Toolboxes 2019.1 Now Available

Over 100 new functions were added or had major updates in Version 2019.1. Improvements were made to dozens of existing functions to improve their performance and expand their applications. Built-in demos were added to many functions to make them easier to use in your applications

In the Aircraft Control Toolbox, we added new tools for aircraft simulation. This includes a model builder allowing you to create mass and aerodynamic models from a CAD model that you load from in a Wavefront OBJ format. The model builder GUI is shown below. This  tool is matched with a new 6 degree of freedom aircraft simulation with an easier-to-use model viewer, shown under the GUI. The simulation lets you plug in your own aerodynamics and engine models, use the built-in defaults or other models from the toolbox.

The Spacecraft Control Toolbox has many new features. For example, you can now create cross-scale constellations and control them, or any other constellation, using control laws recently developed at PSS and presented at IWSCFF in 2019. A cross-scale constellation is shown below under active control.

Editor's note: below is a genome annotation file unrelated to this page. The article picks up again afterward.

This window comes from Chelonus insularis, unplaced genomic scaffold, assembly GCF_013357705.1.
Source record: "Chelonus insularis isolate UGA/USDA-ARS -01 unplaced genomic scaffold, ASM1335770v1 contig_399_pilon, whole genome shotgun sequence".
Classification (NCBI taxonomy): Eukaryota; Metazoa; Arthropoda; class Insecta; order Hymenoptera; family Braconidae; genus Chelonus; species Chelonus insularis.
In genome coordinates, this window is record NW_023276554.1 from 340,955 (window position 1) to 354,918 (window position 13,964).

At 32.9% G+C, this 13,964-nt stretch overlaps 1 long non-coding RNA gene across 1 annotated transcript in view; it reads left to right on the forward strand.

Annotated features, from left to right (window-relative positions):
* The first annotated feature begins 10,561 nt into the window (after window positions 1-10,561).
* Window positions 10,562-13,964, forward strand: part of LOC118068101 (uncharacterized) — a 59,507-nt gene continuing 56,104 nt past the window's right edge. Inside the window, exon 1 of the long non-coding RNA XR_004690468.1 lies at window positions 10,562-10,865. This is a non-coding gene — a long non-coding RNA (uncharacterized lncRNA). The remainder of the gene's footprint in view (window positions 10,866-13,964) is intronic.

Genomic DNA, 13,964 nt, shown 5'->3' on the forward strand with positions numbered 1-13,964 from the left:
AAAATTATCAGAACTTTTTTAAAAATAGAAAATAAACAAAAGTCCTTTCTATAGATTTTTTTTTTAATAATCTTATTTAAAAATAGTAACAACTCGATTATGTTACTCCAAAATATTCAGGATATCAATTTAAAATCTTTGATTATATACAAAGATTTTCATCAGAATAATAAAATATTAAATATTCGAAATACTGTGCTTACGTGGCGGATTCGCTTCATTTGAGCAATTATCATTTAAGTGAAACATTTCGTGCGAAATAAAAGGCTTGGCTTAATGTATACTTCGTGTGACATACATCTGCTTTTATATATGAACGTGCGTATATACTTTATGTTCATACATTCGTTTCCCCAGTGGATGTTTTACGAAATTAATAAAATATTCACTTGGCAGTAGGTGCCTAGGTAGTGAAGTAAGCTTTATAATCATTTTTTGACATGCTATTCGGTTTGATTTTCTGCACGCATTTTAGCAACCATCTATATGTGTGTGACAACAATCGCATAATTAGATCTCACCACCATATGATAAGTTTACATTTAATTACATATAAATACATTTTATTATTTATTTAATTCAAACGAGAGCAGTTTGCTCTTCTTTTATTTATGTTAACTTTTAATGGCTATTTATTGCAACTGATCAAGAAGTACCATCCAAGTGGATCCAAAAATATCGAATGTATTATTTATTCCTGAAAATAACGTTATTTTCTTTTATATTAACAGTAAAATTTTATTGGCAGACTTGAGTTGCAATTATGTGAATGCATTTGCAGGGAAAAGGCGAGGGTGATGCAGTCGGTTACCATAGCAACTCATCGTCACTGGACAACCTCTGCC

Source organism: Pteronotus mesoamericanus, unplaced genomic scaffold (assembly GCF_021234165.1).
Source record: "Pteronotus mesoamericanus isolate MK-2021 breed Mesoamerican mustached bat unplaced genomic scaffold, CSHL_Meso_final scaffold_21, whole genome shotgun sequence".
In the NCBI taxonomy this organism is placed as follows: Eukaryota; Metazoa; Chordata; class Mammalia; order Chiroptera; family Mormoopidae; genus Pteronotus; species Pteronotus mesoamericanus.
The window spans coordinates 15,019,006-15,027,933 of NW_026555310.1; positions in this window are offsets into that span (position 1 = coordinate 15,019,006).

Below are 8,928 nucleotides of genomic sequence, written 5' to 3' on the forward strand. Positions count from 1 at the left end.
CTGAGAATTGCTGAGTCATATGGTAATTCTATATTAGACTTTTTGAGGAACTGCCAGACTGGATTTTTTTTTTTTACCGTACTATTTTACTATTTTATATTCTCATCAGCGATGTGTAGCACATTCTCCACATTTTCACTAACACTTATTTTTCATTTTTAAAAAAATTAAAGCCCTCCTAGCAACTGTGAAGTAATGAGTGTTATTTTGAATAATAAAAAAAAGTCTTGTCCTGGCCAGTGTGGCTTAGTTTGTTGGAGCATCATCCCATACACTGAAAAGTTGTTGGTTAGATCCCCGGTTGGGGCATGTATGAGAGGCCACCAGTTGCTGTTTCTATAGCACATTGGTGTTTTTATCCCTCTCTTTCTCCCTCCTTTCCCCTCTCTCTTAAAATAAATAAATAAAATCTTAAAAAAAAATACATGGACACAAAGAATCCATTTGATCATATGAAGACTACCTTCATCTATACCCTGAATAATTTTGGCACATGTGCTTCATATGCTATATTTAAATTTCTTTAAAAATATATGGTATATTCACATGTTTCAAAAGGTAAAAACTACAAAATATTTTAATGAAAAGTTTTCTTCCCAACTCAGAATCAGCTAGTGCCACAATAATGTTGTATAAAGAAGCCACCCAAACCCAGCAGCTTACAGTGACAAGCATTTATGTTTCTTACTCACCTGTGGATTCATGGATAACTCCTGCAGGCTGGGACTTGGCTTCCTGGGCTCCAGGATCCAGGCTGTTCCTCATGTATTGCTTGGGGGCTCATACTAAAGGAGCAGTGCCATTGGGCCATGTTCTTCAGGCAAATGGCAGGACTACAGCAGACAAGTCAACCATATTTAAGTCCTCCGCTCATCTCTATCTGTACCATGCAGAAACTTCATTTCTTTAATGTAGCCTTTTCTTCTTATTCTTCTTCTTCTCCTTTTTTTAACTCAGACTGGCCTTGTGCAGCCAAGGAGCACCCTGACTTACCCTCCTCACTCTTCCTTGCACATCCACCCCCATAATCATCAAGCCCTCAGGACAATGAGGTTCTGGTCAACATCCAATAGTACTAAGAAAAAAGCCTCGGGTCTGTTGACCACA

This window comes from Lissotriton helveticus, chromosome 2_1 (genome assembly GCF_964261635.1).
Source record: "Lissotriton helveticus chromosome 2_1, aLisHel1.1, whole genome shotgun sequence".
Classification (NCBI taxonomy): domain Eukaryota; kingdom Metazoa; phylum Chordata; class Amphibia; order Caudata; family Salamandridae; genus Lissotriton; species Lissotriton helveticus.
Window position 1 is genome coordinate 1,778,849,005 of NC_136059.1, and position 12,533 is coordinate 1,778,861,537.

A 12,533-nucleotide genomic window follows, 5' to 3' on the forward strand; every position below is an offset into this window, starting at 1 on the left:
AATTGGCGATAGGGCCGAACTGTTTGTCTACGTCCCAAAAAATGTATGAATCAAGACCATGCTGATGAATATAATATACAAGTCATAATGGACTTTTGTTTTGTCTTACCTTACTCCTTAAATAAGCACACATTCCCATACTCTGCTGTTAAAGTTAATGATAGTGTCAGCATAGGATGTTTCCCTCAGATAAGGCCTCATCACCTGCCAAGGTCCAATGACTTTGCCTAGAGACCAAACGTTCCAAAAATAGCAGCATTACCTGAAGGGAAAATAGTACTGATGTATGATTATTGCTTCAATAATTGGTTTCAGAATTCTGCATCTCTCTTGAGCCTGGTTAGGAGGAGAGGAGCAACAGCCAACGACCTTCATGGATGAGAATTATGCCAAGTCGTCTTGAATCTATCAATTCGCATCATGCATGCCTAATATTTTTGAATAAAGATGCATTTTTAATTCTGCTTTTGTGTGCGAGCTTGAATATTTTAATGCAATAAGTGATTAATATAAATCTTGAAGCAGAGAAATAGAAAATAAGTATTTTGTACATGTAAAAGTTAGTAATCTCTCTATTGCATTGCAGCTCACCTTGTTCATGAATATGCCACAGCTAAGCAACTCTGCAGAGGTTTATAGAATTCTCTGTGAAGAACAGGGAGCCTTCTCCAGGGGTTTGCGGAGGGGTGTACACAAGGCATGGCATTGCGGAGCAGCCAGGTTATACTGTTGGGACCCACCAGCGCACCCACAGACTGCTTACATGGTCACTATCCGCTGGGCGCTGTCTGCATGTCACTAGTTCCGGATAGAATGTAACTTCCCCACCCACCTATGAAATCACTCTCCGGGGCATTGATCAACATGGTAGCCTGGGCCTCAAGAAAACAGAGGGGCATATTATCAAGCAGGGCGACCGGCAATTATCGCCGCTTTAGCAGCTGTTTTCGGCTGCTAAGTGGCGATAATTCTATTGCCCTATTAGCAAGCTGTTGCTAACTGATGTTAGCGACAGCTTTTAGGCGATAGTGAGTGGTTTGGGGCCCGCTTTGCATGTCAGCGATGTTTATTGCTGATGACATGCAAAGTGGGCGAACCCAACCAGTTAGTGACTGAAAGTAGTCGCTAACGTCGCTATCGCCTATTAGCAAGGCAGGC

We added the Fusion Toolbox for the development of nuclear fusion reactors. This function includes physics models, reactor models, thermal models and many other tools.  Both core reactor and balance of plant functions are included. 

The below shows a plot from one of the nuclear fusion tools which finds the fusion reaction rate for the aneutronic Deuterium-Helium3 fuel cycle as a function of ion temperature.

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About Michael Paluszek

Michael Paluszek is President of Princeton Satellite Systems. He graduated from MIT with a degree in electrical engineering in 1976 and followed that with an Engineer's degree in Aeronautics and Astronautics from MIT in 1979. He worked at MIT for a year as a research engineer then worked at Draper Laboratory for 6 years on GN&C for human space missions. He worked at GE Astro Space from 1986 to 1992 on a variety of satellite projects including GPS IIR, Inmarsat 3 and Mars Observer. In 1992 he founded Princeton Satellite Systems.

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